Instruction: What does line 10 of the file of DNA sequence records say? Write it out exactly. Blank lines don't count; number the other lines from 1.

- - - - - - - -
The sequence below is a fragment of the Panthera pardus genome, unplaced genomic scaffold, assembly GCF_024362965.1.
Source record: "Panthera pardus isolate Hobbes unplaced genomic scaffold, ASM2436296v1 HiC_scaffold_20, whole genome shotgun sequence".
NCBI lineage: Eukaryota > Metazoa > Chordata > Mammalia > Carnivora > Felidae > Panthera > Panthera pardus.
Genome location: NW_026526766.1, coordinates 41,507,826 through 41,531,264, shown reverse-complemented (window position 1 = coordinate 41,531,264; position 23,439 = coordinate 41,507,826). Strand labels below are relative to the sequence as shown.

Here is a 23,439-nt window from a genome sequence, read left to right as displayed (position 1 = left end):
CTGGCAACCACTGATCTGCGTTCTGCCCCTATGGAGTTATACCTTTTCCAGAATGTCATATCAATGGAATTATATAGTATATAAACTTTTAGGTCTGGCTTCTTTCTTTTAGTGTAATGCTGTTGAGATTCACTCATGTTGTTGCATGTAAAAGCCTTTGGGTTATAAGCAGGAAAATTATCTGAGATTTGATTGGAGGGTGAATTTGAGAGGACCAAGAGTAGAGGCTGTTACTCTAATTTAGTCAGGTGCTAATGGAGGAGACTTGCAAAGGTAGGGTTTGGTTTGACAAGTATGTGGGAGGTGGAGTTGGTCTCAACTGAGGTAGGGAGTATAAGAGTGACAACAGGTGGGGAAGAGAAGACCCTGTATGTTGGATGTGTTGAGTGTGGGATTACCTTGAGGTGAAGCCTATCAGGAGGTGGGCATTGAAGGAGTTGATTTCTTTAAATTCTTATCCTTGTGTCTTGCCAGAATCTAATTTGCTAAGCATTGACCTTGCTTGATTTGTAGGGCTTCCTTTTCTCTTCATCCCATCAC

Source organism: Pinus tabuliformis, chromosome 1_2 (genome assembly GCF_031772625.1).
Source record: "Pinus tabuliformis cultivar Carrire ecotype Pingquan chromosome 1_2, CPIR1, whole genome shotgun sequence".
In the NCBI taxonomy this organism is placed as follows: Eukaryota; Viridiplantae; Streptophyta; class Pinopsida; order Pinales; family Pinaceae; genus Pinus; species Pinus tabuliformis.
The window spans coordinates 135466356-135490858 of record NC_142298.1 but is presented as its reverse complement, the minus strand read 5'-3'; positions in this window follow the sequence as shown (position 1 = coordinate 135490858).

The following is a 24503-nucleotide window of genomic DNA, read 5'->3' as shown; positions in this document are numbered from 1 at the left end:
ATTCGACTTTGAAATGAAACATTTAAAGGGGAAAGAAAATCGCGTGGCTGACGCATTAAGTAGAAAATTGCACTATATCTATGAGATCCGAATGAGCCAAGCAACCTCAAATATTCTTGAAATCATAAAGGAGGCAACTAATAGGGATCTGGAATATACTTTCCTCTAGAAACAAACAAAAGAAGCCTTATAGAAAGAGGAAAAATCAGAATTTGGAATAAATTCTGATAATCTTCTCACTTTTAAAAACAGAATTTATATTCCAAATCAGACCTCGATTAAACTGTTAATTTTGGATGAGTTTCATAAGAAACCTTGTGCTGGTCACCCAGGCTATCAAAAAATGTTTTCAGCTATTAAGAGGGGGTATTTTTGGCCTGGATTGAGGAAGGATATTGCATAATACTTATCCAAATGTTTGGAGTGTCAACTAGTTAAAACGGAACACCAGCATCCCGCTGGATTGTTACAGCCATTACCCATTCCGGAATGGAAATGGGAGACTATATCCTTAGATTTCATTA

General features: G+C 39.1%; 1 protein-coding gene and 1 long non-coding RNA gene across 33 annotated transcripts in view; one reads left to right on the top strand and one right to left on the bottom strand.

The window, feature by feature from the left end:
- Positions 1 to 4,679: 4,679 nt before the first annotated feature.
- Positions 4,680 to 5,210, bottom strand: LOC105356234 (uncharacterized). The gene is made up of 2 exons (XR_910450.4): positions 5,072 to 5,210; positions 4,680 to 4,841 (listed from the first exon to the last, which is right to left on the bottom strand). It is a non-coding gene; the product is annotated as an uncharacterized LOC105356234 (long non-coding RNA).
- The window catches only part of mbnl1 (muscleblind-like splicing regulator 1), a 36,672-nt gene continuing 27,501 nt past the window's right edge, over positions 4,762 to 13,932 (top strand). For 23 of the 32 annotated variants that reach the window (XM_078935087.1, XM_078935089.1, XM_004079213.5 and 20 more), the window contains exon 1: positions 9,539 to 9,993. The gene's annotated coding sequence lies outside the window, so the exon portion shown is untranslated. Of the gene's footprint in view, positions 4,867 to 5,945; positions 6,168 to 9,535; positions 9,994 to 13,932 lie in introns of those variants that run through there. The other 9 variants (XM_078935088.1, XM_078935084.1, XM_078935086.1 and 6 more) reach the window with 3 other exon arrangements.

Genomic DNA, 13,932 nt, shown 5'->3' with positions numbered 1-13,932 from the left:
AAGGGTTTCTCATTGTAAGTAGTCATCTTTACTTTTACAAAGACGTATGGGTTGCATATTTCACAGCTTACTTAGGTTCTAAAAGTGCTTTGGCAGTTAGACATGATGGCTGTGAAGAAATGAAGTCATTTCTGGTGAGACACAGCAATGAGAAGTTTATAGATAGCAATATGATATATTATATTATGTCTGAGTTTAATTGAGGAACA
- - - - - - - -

The window spans coordinates 135466356-135490858 of record NC_142298.1 but is presented as its reverse complement, the minus strand read 5'-3'; positions in this window follow the sequence as shown (position 1 = coordinate 135490858).